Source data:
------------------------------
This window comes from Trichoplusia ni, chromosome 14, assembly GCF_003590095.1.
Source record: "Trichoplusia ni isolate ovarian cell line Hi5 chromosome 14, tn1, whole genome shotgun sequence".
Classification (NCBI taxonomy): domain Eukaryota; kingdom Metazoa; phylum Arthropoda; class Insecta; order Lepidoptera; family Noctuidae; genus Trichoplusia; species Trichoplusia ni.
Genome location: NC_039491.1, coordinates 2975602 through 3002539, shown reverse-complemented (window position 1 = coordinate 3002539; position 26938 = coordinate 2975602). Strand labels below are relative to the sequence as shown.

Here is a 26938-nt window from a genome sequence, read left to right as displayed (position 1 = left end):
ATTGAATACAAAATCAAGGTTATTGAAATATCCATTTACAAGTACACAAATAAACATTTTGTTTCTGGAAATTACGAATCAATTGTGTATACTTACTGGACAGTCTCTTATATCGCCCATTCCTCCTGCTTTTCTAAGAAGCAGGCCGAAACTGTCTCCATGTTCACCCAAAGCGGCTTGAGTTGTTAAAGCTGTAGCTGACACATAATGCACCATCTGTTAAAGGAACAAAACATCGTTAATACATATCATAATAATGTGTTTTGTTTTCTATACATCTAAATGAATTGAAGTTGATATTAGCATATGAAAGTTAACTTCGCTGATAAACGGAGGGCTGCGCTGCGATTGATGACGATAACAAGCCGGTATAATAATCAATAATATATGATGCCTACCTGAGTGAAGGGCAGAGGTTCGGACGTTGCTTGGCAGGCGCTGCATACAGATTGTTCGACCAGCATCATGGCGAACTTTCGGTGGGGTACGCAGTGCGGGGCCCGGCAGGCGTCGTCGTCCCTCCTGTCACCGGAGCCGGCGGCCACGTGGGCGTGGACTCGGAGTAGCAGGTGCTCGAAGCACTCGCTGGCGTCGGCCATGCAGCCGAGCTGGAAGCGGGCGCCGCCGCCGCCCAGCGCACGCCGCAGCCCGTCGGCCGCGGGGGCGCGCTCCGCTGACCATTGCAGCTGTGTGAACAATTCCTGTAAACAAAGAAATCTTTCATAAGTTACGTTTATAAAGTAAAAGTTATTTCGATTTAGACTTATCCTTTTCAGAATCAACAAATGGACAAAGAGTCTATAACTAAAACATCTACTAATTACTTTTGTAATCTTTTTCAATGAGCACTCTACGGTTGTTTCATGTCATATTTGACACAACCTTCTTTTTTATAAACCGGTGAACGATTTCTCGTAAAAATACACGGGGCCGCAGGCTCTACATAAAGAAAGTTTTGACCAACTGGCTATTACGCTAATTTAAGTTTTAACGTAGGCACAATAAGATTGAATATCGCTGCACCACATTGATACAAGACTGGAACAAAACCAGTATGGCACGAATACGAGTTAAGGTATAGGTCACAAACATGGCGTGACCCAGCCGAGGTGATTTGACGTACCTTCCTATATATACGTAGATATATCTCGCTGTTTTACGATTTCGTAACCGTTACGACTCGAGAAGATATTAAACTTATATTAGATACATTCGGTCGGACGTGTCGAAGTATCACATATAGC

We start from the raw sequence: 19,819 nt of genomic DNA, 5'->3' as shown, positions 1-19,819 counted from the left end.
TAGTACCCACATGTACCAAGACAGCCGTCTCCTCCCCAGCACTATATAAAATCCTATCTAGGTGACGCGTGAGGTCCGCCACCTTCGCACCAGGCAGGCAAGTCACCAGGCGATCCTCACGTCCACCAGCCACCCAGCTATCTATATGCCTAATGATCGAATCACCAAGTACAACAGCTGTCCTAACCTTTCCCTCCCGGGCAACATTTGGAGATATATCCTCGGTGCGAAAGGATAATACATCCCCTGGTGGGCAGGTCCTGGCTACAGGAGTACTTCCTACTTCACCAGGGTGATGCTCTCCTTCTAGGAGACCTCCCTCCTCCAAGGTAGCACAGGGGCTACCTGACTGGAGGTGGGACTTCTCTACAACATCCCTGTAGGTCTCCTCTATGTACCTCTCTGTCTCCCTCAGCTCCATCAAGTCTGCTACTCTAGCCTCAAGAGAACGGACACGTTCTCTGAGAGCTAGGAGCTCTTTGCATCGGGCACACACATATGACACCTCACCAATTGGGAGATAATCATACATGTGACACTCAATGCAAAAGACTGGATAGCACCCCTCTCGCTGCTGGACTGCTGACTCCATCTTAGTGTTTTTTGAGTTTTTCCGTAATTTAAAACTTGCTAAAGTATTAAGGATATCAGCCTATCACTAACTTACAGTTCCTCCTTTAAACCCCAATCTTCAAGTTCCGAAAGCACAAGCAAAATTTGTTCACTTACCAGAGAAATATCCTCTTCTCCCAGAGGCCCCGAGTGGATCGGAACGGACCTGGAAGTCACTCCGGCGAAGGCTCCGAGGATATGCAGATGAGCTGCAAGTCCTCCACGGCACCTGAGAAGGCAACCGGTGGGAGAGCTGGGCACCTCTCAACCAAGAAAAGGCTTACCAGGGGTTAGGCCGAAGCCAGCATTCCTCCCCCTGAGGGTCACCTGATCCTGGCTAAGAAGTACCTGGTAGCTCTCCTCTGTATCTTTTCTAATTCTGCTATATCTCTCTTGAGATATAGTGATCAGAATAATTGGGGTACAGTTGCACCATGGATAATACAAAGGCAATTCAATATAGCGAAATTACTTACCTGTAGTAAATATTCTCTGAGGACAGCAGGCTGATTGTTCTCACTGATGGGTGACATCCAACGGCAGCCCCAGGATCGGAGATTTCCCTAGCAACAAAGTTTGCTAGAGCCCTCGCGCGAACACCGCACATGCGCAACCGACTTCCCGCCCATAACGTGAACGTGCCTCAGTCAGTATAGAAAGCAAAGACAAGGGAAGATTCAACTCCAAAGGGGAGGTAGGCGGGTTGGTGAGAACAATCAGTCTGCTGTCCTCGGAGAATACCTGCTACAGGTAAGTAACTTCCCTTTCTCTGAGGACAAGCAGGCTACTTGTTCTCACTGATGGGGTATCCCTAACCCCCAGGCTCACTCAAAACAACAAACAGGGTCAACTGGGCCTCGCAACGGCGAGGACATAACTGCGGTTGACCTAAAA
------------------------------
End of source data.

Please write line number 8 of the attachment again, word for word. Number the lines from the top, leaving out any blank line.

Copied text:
TAGTACCCACATGTACCAAGACAGCCGTCTCCTCCCCAGCACTATATAAAATCCTATCTAGGTGACGCGTGAGGTCCGCCACCTTCGCACCAGGCAGGCAAGTCACCAGGCGATCCTCACGTCCACCAGCCACCCAGCTATCTATATGCCTAATGATCGAATCACCAAGTACAACAGCTGTCCTAACCTTTCCCTCCCGGGCAACATTTGGAGATATATCCTCGGTGCGAAAGGATAATACATCCCCTGGTGGGCAGGTCCTGGCTACAGGAGTACTTCCTACTTCACCAGGGTGATGCTCTCCTTCTAGGAGACCTCCCTCCTCCAAGGTAGCACAGGGGCTACCTGACTGGAGGTGGGACTTCTCTACAACATCCCTGTAGGTCTCCTCTATGTACCTCTCTGTCTCCCTCAGCTCCATCAAGTCTGCTACTCTAGCCTCAAGAGAACGGACACGTTCTCTGAGAGCTAGGAGCTCTTTGCATCGGGCACACACATATGACACCTCACCAATTGGGAGATAATCATACATGTGACACTCAATGCAAAAGACTGGATAGCACCCCTCTCGCTGCTGGACTGCTGACTCCATCTTAGTGTTTTTTGAGTTTTTCCGTAATTTAAAACTTGCTAAAGTATTAAGGATATCAGCCTATCACTAACTTACAGTTCCTCCTTTAAACCCCAATCTTCAAGTTCCGAAAGCACAAGCAAAATTTGTTCACTTACCAGAGAAATATCCTCTTCTCCCAGAGGCCCCGAGTGGATCGGAACGGACCTGGAAGTCACTCCGGCGAAGGCTCCGAGGATATGCAGATGAGCTGCAAGTCCTCCACGGCACCTGAGAAGGCAACCGGTGGGAGAGCTGGGCACCTCTCAACCAAGAAAAGGCTTACCAGGGGTTAGGCCGAAGCCAGCATTCCTCCCCCTGAGGGTCACCTGATCCTGGCTAAGAAGTACCTGGTAGCTCTCCTCTGTATCTTTTCTAATTCTGCTATATCTCTCTTGAGATATAGTGATCAGAATAATTGGGGTACAGTTGCACCATGGATAATACAAAGGCAATTCAATATAGCGAAATTACTTACCTGTAGTAAATATTCTCTGAGGACAGCAGGCTGATTGTTCTCACTGATGGGTGACATCCAACGGCAGCCCCAGGATCGGAGATTTCCCTAGCAACAAAGTTTGCTAGAGCCCTCGCGCGAACACCGCACATGCGCAACCGACTTCCCGCCCATAACGTGAACGTGCCTCAGTCAGTATAGAAAGCAAAGACAAGGGAAGATTCAACTCCAAAGGGGAGGTAGGCGGGTTGGTGAGAACAATCAGTCTGCTGTCCTCGGAGAATACCTGCTACAGGTAAGTAACTTCCCTTTCTCTGAGGACAAGCAGGCTACTTGTTCTCACTGATGGGGTATCCCTAACCCCCAGGCTCACTCAAAACAACAAACAGGGTCAACTGGGCCTCGCAACGGCGAGGACATAACTGCGGTTGACCTAAAA